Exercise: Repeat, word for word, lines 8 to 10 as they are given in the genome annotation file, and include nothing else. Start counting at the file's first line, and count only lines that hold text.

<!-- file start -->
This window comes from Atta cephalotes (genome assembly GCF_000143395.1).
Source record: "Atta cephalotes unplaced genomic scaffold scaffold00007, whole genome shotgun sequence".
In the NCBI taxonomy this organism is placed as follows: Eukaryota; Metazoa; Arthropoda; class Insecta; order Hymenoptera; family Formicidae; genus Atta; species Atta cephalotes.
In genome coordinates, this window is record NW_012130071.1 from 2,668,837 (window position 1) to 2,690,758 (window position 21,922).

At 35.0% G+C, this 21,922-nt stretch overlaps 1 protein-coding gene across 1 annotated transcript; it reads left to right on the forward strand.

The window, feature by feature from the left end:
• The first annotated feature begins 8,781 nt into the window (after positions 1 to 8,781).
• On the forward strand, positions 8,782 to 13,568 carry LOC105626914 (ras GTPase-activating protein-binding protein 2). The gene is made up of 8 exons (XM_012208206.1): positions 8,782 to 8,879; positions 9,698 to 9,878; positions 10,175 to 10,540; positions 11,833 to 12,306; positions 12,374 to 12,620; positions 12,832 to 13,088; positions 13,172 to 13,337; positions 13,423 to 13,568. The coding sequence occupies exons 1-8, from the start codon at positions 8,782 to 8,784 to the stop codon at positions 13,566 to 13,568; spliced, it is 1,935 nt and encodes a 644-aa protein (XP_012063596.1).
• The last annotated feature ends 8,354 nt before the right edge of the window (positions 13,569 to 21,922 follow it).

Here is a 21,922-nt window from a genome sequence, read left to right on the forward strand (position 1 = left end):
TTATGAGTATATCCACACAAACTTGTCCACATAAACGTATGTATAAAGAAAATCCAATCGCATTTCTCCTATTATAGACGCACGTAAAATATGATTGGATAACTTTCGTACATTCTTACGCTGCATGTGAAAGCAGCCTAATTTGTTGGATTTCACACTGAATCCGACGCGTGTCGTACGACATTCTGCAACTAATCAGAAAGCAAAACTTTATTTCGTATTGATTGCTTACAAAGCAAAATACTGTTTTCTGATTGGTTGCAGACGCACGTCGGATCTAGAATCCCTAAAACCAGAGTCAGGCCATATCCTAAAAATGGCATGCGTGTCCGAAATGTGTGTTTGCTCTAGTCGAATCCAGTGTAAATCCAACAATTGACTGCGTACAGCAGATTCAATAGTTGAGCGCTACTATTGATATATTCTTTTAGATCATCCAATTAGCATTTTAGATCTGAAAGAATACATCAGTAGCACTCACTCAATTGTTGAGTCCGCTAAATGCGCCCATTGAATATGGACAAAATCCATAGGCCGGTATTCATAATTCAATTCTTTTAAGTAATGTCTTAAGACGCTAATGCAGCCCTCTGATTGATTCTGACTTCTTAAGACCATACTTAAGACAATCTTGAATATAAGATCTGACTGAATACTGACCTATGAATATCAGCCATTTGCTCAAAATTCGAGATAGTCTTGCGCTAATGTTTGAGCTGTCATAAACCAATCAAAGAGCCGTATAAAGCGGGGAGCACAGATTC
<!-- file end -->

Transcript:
• On the forward strand, positions 8,782 to 13,568 carry LOC105626914 (ras GTPase-activating protein-binding protein 2). The gene is made up of 8 exons (XM_012208206.1): positions 8,782 to 8,879; positions 9,698 to 9,878; positions 10,175 to 10,540; positions 11,833 to 12,306; positions 12,374 to 12,620; positions 12,832 to 13,088; positions 13,172 to 13,337; positions 13,423 to 13,568. The coding sequence occupies exons 1-8, from the start codon at positions 8,782 to 8,784 to the stop codon at positions 13,566 to 13,568; spliced, it is 1,935 nt and encodes a 644-aa protein (XP_012063596.1).
• The last annotated feature ends 8,354 nt before the right edge of the window (positions 13,569 to 21,922 follow it).

Here is a 21,922-nt window from a genome sequence, read left to right on the forward strand (position 1 = left end):